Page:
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Figure from experiment 24 from Physics with Vernier


The charge q on a capacitor’s plate is proportional to the potential difference V across the capacitor. We express this relationship with

Cannot create image: V = \frac{q}{C}

where C is a proportionality constant known as the capacitance. C is measured in the unit of the farad, F, (1 farad = 1 coulomb/volt).

If a capacitor of capacitance C (in farads), initially charged to a potential V0 (volts) is connected across a resistor R (in ohms), a time-dependent current will flow according to Ohm’s law. This situation is shown by the RC (resistor-capacitor) circuit below when the switch is connecting terminals 33 and 34.

As the charge flows, the charge q on the capacitor is depleted, reducing the potential across the capacitor, which in turn reduces the current. This process creates an exponentially decreasing current, modeled by

Cannot create image: V(t) = V_{0}e^{-\frac{t}{RC}}

The rate of the decrease is determined by the product RC, known as the time constant of the circuit. A large time constant means that the capacitor will discharge slowly.

In contrast, when the capacitor is charged, the potential across it approaches the final value exponentially, modeled by

Cannot create image: V(t) = V_{0} \left( 1-e^{-\frac{t}{RC}} \right)

The same time constant, RC, describes the rate of charging as well as discharging.


  • Measure an experimental time constant of a resistor-capacitor circuit.
  • Compare the time constant to the value predicted from the component values of the resistance and capacitance.
  • Measure the potential across a capacitor as a function of time as it discharges and as it charges.
  • Fit an exponential function to the data. One of the fit parameters corresponds to an experimental time constant.

Sensors and Equipment

This experiment features the following Vernier sensors and equipment.

Additional Requirements

You may also need an interface and software for data collection. What do I need for data collection?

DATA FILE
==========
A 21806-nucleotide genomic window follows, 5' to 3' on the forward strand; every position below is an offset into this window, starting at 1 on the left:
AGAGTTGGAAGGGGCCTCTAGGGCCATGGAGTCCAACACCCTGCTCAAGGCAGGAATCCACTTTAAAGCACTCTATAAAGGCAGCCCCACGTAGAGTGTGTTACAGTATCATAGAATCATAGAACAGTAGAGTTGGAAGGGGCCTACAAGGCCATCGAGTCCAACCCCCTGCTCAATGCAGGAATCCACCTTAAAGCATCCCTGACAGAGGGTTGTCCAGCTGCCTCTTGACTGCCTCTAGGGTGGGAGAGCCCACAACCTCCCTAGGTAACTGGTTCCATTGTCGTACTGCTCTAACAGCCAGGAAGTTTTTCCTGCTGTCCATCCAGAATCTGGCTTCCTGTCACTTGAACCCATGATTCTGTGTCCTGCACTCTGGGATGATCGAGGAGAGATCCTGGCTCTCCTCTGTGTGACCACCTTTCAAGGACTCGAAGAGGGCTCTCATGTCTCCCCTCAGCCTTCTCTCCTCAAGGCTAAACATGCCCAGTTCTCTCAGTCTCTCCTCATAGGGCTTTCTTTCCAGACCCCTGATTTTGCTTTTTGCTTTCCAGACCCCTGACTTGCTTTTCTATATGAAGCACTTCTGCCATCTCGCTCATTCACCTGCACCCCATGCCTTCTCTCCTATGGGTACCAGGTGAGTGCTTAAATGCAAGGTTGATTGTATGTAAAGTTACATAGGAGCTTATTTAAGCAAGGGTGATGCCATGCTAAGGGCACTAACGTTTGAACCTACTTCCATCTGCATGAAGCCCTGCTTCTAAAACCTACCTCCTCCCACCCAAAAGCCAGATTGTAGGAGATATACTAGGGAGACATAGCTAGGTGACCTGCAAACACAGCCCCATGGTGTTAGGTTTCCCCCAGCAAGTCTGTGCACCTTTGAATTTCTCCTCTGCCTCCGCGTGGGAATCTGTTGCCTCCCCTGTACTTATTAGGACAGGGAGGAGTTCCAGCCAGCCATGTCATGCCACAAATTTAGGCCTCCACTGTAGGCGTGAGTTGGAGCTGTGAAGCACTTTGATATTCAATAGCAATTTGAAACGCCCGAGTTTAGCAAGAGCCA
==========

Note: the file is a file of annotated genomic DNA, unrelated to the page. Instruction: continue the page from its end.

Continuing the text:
Standards Correlations

See all standards correlations for Physics with Vernier »

Physics with Vernier

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2ABack and Forth Motion
2BBack and Forth Motion
3ACart on a Ramp
3BCart on a Ramp
4ADetermining g on an Incline
4BDetermining g on an Incline
5Picket Fence Free Fall
6Ball Toss
7Bungee Jump Accelerations
8AProjectile Motion (Photogates)
8BProjectile Motion (Projectile Launcher)
9Newton's Second Law
10Atwood's Machine
11Newton's Third Law
12Static and Kinetic Friction
13Air Resistance
14Pendulum Periods
15Simple Harmonic Motion
16Energy of a Tossed Ball
17Energy in Simple Harmonic Motion
18AMomentum, Energy and Collisions
18BMomentum, Energy and Collisions
19AImpulse and Momentum
19BImpulse and Momentum
20Centripetal Accelerations on a Turntable
21Accelerations in the Real World
22Ohm's Law
23Series and Parallel Circuits
25The Magnetic Field in a Coil
26The Magnetic Field in a Slinky
27Electrical Energy
28APolarization of Light
28BPolarization of Light (Rotary Motion Sensor)
29Light, Brightness and Distance
30Newton's Law of Cooling
31The Magnetic Field of a Permanent Magnet
32Sound Waves and Beats
33Speed of Sound
34Tones, Vowels and Telephones
35Mathematics of Music

Experiment 24 from Physics with Vernier Lab Book

<i>Physics with Vernier</i> book cover

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